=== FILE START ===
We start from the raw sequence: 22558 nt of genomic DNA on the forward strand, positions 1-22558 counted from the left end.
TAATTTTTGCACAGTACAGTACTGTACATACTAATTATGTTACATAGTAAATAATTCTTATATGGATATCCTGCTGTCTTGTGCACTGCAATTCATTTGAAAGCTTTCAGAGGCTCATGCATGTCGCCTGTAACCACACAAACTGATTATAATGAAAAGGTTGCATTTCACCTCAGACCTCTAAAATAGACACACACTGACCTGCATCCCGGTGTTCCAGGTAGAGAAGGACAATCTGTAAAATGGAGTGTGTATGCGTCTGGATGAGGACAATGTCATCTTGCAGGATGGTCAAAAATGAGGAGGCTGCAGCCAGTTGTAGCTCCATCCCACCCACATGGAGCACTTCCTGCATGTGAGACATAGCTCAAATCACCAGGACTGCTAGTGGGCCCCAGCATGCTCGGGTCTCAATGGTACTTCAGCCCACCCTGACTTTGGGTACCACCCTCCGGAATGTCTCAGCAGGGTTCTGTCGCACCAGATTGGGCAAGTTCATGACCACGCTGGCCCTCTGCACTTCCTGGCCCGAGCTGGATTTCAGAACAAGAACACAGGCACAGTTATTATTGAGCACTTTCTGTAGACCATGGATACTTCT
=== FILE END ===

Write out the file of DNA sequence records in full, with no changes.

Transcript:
We start from the raw sequence: 22558 nt of genomic DNA on the forward strand, positions 1-22558 counted from the left end.
TAATTTTTGCACAGTACAGTACTGTACATACTAATTATGTTACATAGTAAATAATTCTTATATGGATATCCTGCTGTCTTGTGCACTGCAATTCATTTGAAAGCTTTCAGAGGCTCATGCATGTCGCCTGTAACCACACAAACTGATTATAATGAAAAGGTTGCATTTCACCTCAGACCTCTAAAATAGACACACACTGACCTGCATCCCGGTGTTCCAGGTAGAGAAGGACAATCTGTAAAATGGAGTGTGTATGCGTCTGGATGAGGACAATGTCATCTTGCAGGATGGTCAAAAATGAGGAGGCTGCAGCCAGTTGTAGCTCCATCCCACCCACATGGAGCACTTCCTGCATGTGAGACATAGCTCAAATCACCAGGACTGCTAGTGGGCCCCAGCATGCTCGGGTCTCAATGGTACTTCAGCCCACCCTGACTTTGGGTACCACCCTCCGGAATGTCTCAGCAGGGTTCTGTCGCACCAGATTGGGCAAGTTCATGACCACGCTGGCCCTCTGCACTTCCTGGCCCGAGCTGGATTTCAGAACAAGAACACAGGCACAGTTATTATTGAGCACTTTCTGTAGACCATGGATACTTCT